I am looking to add a Jetson Nano to a default blueROV build. My goal is to develop a stand alone c++ library to run on the Jetson Nano that will override the controls of the blueROV. I just need to figure out how to stream data from the blueROV onboard PC to the jetson nano so that I can perform calculations then send the controls commands back to the blueRov’s onboard PC. From my reading on these forums, it seems that MAVlink/MAVproxy could be the tools I need, but any more specifics would be appreciated.
Hi @cmarq, welcome to the forum
The BlueROV communicates via MAVLink over UDP. If your Jetson Nano is on the same network as the onboard Raspberry Pi (e.g. via wifi or ethernet) you should be able to establish MAVLink communications and control the vehicle with the relevant commands.
There are a variety of MAVLink libraries available, and you should be able to use the C++ or C ones if you’re wanting to make a C++ program for control. We have some Python-focused (pymavlink) examples here and a more complete program example here that it may be helpful to refer to. Blue Robotics doesn’t have any C++ focused examples, but there should hopefully be some in the relevant library.
Be aware however that secondary communications with the flight controller will always have higher latency and lower frequency sensor data than the autopilot firmware has access to. If you’re wanting to write detailed control systems to control the individual motors then it’s likely worth modifying the ArduSub firmware rather than doing abstracted control from an external device. If high level control is fine (e.g. you’re doing some computer vision and just want to tell the vehicle roughly where to steer) then external control should be ok (since that’s how ROV operators do manual control anyway).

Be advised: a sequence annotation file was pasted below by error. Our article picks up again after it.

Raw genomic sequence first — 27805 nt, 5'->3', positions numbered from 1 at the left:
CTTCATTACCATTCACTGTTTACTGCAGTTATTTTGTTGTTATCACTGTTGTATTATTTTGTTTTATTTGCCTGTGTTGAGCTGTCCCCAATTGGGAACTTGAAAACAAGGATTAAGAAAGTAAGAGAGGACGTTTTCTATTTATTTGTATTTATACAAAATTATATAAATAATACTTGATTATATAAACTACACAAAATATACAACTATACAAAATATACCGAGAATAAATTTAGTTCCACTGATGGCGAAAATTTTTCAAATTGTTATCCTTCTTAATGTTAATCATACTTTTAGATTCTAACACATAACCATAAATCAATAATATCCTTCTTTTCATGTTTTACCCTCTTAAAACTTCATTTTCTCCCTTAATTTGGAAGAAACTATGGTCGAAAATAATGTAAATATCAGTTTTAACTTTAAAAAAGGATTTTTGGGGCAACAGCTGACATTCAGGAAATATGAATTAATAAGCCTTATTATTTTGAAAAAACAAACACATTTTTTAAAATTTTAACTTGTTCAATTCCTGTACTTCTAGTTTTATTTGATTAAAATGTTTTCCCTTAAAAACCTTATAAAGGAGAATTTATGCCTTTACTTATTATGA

Note that if you’re making an autonomous vehicle and don’t need to send anything to the topside you could potentially connect a flight controller (e.g. Pixhawk, Pixhawk 4) directly to your Jetson Nano (using a serial-based MAVLink connection, instead of over UDP) and avoid having the Raspberry Pi in between, which would reduce some latency and may add extra space in your enclosure. The best approach will depend on your requirements and the tools and skills available to you
Thanks for the info, the latency was something I am concerned about as well. We are looking to keep the Jetson Nano as separate from the original blueROV as possible so we can concentrate on the controls instead of all that would go into replacing the raspberry pi with a Jetson nano.
I was thinking to connect the Jetson Nano directly to the Pixhawk over the telemetry port and use mavlink to grab position/velocity data and return back thruster commands while allowing the raspberry pi to keep handling everything else. Do you think that would be a reasonable approach or am I making some oversights?
I asked about this internally, and I’m told it should work but you’ll need to make sure the telemetry port you’ve selected is properly set up for MAVLink communication via the
SERIAL parameters. That should be the default, but it wouldn’t hurt to check
SERIAL1_BAUD matches what you want to use (if you’re connecting to Telem1), and
SERIAL1_PROTOCOL is set to
Gotcha. Good to know. For connecting to telem1, its required to have DF13 connectors right? Is there any way to connect wires directly without having these connectors until they arrive?
On a Pixhawk, yes.
There’s no simple / intended way for connecting without the connector. As a couple of hacky options,
- If you have small wires, a fine-tipped soldering iron, and a lot of patience you could potentially solder wires on directly, but it could damage the connector and would need to be removed in order to make the connector usable again. I expect that’s not worth doing.
- It could also be possible to 3D print a split-out piece that holds each wire separated and in place, which would be difficult to make reliable but could work reasonably well for some prototyping (it could be taped to the Pixhawk to keep it in place).